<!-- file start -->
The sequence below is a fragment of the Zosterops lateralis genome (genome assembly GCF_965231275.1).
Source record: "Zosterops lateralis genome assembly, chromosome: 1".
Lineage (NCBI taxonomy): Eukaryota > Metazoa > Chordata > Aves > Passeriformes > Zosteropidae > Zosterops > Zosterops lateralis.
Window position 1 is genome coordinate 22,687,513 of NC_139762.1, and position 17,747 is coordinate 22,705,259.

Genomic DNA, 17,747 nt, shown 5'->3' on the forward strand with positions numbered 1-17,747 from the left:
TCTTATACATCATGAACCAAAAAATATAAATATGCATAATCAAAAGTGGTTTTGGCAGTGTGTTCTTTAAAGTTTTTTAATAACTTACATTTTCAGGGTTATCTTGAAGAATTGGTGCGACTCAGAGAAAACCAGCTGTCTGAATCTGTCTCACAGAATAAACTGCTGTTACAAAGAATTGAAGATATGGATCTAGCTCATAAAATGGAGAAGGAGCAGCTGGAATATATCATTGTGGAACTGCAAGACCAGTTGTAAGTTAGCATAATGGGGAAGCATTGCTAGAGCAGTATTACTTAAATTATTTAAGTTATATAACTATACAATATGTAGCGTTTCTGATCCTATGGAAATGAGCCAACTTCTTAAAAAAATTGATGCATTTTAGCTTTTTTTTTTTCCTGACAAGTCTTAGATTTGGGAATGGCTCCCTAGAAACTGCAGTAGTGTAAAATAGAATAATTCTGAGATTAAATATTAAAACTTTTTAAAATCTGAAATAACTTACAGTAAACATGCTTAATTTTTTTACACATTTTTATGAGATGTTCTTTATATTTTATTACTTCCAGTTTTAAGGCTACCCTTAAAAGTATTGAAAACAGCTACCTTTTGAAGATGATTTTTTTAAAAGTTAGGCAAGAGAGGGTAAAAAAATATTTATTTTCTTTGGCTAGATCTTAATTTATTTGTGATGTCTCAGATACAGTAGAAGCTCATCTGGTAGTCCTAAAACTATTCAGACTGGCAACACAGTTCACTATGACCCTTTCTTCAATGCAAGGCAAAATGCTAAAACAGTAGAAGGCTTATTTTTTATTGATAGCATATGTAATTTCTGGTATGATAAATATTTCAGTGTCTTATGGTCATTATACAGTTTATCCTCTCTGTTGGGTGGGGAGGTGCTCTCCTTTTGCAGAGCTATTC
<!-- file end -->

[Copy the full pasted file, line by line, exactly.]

The sequence below is a fragment of the Zosterops lateralis genome (genome assembly GCF_965231275.1).
Source record: "Zosterops lateralis genome assembly, chromosome: 1".
Lineage (NCBI taxonomy): Eukaryota > Metazoa > Chordata > Aves > Passeriformes > Zosteropidae > Zosterops > Zosterops lateralis.
Window position 1 is genome coordinate 22,687,513 of NC_139762.1, and position 17,747 is coordinate 22,705,259.

Genomic DNA, 17,747 nt, shown 5'->3' on the forward strand with positions numbered 1-17,747 from the left:
TCTTATACATCATGAACCAAAAAATATAAATATGCATAATCAAAAGTGGTTTTGGCAGTGTGTTCTTTAAAGTTTTTTAATAACTTACATTTTCAGGGTTATCTTGAAGAATTGGTGCGACTCAGAGAAAACCAGCTGTCTGAATCTGTCTCACAGAATAAACTGCTGTTACAAAGAATTGAAGATATGGATCTAGCTCATAAAATGGAGAAGGAGCAGCTGGAATATATCATTGTGGAACTGCAAGACCAGTTGTAAGTTAGCATAATGGGGAAGCATTGCTAGAGCAGTATTACTTAAATTATTTAAGTTATATAACTATACAATATGTAGCGTTTCTGATCCTATGGAAATGAGCCAACTTCTTAAAAAAATTGATGCATTTTAGCTTTTTTTTTTTCCTGACAAGTCTTAGATTTGGGAATGGCTCCCTAGAAACTGCAGTAGTGTAAAATAGAATAATTCTGAGATTAAATATTAAAACTTTTTAAAATCTGAAATAACTTACAGTAAACATGCTTAATTTTTTTACACATTTTTATGAGATGTTCTTTATATTTTATTACTTCCAGTTTTAAGGCTACCCTTAAAAGTATTGAAAACAGCTACCTTTTGAAGATGATTTTTTTAAAAGTTAGGCAAGAGAGGGTAAAAAAATATTTATTTTCTTTGGCTAGATCTTAATTTATTTGTGATGTCTCAGATACAGTAGAAGCTCATCTGGTAGTCCTAAAACTATTCAGACTGGCAACACAGTTCACTATGACCCTTTCTTCAATGCAAGGCAAAATGCTAAAACAGTAGAAGGCTTATTTTTTATTGATAGCATATGTAATTTCTGGTATGATAAATATTTCAGTGTCTTATGGTCATTATACAGTTTATCCTCTCTGTTGGGTGGGGAGGTGCTCTCCTTTTGCAGAGCTATTC